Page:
We also provide certification of practitioners, who are interested in demonstrating that they have the knowledge base to build and sustain what we call a high-quality ethics and compliance program.
Let’s talk about that global business ethics survey. What were some of the major findings, the major issues that we’re seeing in the business world today with culture? As you stated at the beginning, it’s obviously kind of a hot topic these days. So what are some of the big things to take away?
It is a hot topic. Sadly, I think we’ll never reach a place where there’s not a need for a nonprofit in the ethics and compliance world, in the ethics and compliance space. Our global business ethics survey this year is the first year we’re doing this, but we are releasing a report every quarter.
And so, it was a good news, even worse news story. We’ve been doing this study since 1994, and we were glad to see that the extent to which employees are observing what they consider to be misconduct, whether it’s a violation of their company code or a violation of the law, has declined. It’s almost at the lowest levels we’ve seen since we started doing the study. The other very good indicator that we saw was that employees are more willing and have been more willing to report misconduct when they’ve observed it.
So when we talk with business leaders, very often, we say, you can’t prevent misconduct from happening in your workplace. As long as you’re hiring people, you will have misconduct but what really matters is, when people observe it, are they going to tell management about it so that they can step in and intervene. And the fact that misconduct is at its low, close to its lowest but reporting has reached a historic high is a very good sign.
Did anything that really kind of popped out that made you think, “Wow, I really didn’t think that was the case. But apparently, it is”?
Well, there were two things that were surprising and yet disappointing. You know, we’ve often seen that when reporting rises in an individual organization, or on a broader level, when reporting rises, retaliation also rises. So we knew that if reporting was going to be at an all-time high, retaliation probably would be as well, but they tend to rise and fall in tandem. And what we saw this time was that, while reporting rose, retaliation rose much higher. It doubled since the last time that we feel did the survey. And that was very surprising and very troubling because retaliation is often a leading indicator of culture issues ahead for an organization.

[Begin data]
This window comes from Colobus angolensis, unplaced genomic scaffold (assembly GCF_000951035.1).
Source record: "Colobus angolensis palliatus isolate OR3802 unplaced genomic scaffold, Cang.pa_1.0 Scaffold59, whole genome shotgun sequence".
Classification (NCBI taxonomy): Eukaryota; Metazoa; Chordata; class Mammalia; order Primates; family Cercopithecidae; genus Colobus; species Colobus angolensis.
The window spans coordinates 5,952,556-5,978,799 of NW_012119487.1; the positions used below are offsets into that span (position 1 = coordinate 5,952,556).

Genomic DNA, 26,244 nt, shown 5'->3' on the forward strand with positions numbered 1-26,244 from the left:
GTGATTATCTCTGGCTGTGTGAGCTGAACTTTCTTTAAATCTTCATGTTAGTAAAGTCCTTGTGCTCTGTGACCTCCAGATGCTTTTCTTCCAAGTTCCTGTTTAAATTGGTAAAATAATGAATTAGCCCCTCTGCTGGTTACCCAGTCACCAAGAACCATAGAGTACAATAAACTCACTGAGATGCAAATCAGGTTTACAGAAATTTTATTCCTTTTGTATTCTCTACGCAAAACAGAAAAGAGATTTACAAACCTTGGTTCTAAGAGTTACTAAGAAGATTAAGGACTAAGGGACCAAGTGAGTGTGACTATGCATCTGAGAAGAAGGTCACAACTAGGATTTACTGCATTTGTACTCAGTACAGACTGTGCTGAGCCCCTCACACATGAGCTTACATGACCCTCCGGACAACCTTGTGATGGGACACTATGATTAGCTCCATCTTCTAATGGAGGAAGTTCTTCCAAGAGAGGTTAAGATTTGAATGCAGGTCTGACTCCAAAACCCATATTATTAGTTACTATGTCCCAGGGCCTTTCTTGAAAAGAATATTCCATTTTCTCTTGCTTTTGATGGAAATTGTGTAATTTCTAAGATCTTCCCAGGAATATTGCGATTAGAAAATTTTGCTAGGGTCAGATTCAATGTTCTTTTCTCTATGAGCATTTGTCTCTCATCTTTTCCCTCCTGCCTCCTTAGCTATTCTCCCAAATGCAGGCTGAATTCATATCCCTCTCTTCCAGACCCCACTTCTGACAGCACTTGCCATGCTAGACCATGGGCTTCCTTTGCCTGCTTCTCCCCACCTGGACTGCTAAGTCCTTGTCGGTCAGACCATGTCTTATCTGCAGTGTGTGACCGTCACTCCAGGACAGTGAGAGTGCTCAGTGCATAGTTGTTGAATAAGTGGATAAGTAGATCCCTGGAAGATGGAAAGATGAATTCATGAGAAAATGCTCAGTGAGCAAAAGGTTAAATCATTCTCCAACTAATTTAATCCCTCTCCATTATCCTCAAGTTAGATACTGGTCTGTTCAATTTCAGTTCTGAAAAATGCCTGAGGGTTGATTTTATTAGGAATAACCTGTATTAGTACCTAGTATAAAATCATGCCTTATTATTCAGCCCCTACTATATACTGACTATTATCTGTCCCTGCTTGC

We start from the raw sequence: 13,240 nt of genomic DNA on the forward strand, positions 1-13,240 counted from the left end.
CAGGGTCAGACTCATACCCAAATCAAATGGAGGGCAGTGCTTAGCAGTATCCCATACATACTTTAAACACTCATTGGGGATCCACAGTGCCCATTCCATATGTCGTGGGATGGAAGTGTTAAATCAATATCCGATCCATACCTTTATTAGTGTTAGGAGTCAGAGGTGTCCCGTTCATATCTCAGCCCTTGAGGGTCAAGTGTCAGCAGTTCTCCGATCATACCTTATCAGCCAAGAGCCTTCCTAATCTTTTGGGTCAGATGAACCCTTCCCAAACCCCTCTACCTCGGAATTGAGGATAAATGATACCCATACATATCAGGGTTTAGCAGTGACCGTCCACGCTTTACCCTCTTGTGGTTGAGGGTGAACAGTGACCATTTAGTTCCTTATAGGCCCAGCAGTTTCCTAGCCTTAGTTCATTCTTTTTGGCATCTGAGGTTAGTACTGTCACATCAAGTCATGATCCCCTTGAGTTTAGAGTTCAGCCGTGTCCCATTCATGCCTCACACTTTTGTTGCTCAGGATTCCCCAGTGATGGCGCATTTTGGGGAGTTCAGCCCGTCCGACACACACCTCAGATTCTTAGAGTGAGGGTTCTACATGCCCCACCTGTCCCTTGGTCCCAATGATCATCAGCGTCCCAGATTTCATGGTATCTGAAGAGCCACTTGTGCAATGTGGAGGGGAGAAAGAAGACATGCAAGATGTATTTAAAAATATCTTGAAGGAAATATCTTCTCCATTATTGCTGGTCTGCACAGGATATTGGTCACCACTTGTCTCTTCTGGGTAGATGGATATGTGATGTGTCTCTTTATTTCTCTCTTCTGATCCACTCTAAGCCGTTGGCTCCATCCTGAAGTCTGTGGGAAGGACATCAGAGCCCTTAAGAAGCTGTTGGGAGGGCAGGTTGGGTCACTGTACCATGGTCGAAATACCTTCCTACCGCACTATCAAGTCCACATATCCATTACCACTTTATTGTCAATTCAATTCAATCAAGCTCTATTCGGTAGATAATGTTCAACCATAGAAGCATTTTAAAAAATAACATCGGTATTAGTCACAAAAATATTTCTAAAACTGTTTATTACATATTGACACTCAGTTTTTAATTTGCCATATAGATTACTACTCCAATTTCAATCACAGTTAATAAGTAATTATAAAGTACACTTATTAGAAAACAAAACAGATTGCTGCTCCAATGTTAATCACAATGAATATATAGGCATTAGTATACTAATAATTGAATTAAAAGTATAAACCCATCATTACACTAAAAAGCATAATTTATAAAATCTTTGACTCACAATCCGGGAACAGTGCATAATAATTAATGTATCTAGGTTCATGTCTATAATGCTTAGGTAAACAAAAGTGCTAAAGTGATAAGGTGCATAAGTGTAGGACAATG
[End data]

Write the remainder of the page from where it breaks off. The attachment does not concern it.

The second thing that we saw that was surprising and also disappointing is that you would think, and in this environment where on the heels of pretty much every major corporate scandal that happens, later you hear a word that there was a culture problem. People couldn’t raise concerns. There was tremendous pressure. And you would think that, because of that, there would be more of an emphasis on culture, more efforts to strengthen cultures in businesses across the country, and we’ve not seen that. So if anything, the extent to which people are saying that they work in strong ethical cultures hasn’t changed. And we would have hoped that that would be on the increase, because the stronger your culture, the less likely it is that your company will experience problems.
When you say retaliation, what’s an example of that?
The primary thing that people say, when they experience retaliation is usually more social in nature. Their people treat them differently on their team. They feel excluded from whether it’s social activities, or even more formal teaming projects. People who report say that part of the retaliation is that they start to feel a cold shoulder or excluded from those things. But that said, there is also a strong proponent of people who say that their manager has withheld rewards, held them back from advancement.
We can’t measure whether you were fired because you had to be employed to take the survey. But certainly, the data suggests that if retaliation is at an extreme high, it’s likely that people are also are being fired for coming forward and raising concerns.
Part two of the interview coming next week.